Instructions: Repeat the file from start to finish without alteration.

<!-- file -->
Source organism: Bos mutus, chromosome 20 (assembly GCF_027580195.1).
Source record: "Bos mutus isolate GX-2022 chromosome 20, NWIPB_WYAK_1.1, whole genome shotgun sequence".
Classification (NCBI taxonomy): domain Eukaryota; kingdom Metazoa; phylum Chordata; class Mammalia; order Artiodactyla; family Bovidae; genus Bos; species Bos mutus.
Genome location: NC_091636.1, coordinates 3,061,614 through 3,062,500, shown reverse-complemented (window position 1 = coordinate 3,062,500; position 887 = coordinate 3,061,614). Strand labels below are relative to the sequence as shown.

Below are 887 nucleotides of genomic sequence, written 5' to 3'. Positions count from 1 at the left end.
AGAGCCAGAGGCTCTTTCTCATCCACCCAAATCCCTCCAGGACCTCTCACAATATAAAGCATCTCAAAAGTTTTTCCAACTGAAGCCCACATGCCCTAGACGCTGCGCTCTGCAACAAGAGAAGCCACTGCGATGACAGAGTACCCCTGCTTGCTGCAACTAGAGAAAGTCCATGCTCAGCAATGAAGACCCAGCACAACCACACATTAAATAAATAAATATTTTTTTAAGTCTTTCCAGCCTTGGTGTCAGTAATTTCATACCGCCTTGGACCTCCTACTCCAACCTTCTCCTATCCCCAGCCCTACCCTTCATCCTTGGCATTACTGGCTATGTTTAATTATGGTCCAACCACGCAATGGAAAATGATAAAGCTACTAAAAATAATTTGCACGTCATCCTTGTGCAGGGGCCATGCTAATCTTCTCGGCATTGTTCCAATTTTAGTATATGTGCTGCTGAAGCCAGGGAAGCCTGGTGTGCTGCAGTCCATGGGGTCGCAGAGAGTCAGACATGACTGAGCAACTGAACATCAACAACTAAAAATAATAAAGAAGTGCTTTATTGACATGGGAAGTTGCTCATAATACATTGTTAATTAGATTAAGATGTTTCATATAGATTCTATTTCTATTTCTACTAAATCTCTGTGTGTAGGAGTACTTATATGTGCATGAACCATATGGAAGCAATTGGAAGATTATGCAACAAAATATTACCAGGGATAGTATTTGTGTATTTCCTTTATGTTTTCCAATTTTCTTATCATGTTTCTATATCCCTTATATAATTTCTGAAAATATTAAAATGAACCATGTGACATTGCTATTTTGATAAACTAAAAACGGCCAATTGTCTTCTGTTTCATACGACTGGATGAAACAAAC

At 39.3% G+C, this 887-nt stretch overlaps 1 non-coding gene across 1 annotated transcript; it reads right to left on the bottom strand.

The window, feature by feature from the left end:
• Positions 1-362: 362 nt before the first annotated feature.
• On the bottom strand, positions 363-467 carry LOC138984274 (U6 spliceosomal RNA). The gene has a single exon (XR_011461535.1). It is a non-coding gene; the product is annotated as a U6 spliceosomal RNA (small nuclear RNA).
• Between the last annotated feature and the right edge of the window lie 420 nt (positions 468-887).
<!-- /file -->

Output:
Source organism: Bos mutus, chromosome 20 (assembly GCF_027580195.1).
Source record: "Bos mutus isolate GX-2022 chromosome 20, NWIPB_WYAK_1.1, whole genome shotgun sequence".
Classification (NCBI taxonomy): domain Eukaryota; kingdom Metazoa; phylum Chordata; class Mammalia; order Artiodactyla; family Bovidae; genus Bos; species Bos mutus.
Genome location: NC_091636.1, coordinates 3,061,614 through 3,062,500, shown reverse-complemented (window position 1 = coordinate 3,062,500; position 887 = coordinate 3,061,614). Strand labels below are relative to the sequence as shown.

Below are 887 nucleotides of genomic sequence, written 5' to 3'. Positions count from 1 at the left end.
AGAGCCAGAGGCTCTTTCTCATCCACCCAAATCCCTCCAGGACCTCTCACAATATAAAGCATCTCAAAAGTTTTTCCAACTGAAGCCCACATGCCCTAGACGCTGCGCTCTGCAACAAGAGAAGCCACTGCGATGACAGAGTACCCCTGCTTGCTGCAACTAGAGAAAGTCCATGCTCAGCAATGAAGACCCAGCACAACCACACATTAAATAAATAAATATTTTTTTAAGTCTTTCCAGCCTTGGTGTCAGTAATTTCATACCGCCTTGGACCTCCTACTCCAACCTTCTCCTATCCCCAGCCCTACCCTTCATCCTTGGCATTACTGGCTATGTTTAATTATGGTCCAACCACGCAATGGAAAATGATAAAGCTACTAAAAATAATTTGCACGTCATCCTTGTGCAGGGGCCATGCTAATCTTCTCGGCATTGTTCCAATTTTAGTATATGTGCTGCTGAAGCCAGGGAAGCCTGGTGTGCTGCAGTCCATGGGGTCGCAGAGAGTCAGACATGACTGAGCAACTGAACATCAACAACTAAAAATAATAAAGAAGTGCTTTATTGACATGGGAAGTTGCTCATAATACATTGTTAATTAGATTAAGATGTTTCATATAGATTCTATTTCTATTTCTACTAAATCTCTGTGTGTAGGAGTACTTATATGTGCATGAACCATATGGAAGCAATTGGAAGATTATGCAACAAAATATTACCAGGGATAGTATTTGTGTATTTCCTTTATGTTTTCCAATTTTCTTATCATGTTTCTATATCCCTTATATAATTTCTGAAAATATTAAAATGAACCATGTGACATTGCTATTTTGATAAACTAAAAACGGCCAATTGTCTTCTGTTTCATACGACTGGATGAAACAAAC

At 39.3% G+C, this 887-nt stretch overlaps 1 non-coding gene across 1 annotated transcript; it reads right to left on the bottom strand.

The window, feature by feature from the left end:
• Positions 1-362: 362 nt before the first annotated feature.
• On the bottom strand, positions 363-467 carry LOC138984274 (U6 spliceosomal RNA). The gene has a single exon (XR_011461535.1). It is a non-coding gene; the product is annotated as a U6 spliceosomal RNA (small nuclear RNA).
• Between the last annotated feature and the right edge of the window lie 420 nt (positions 468-887).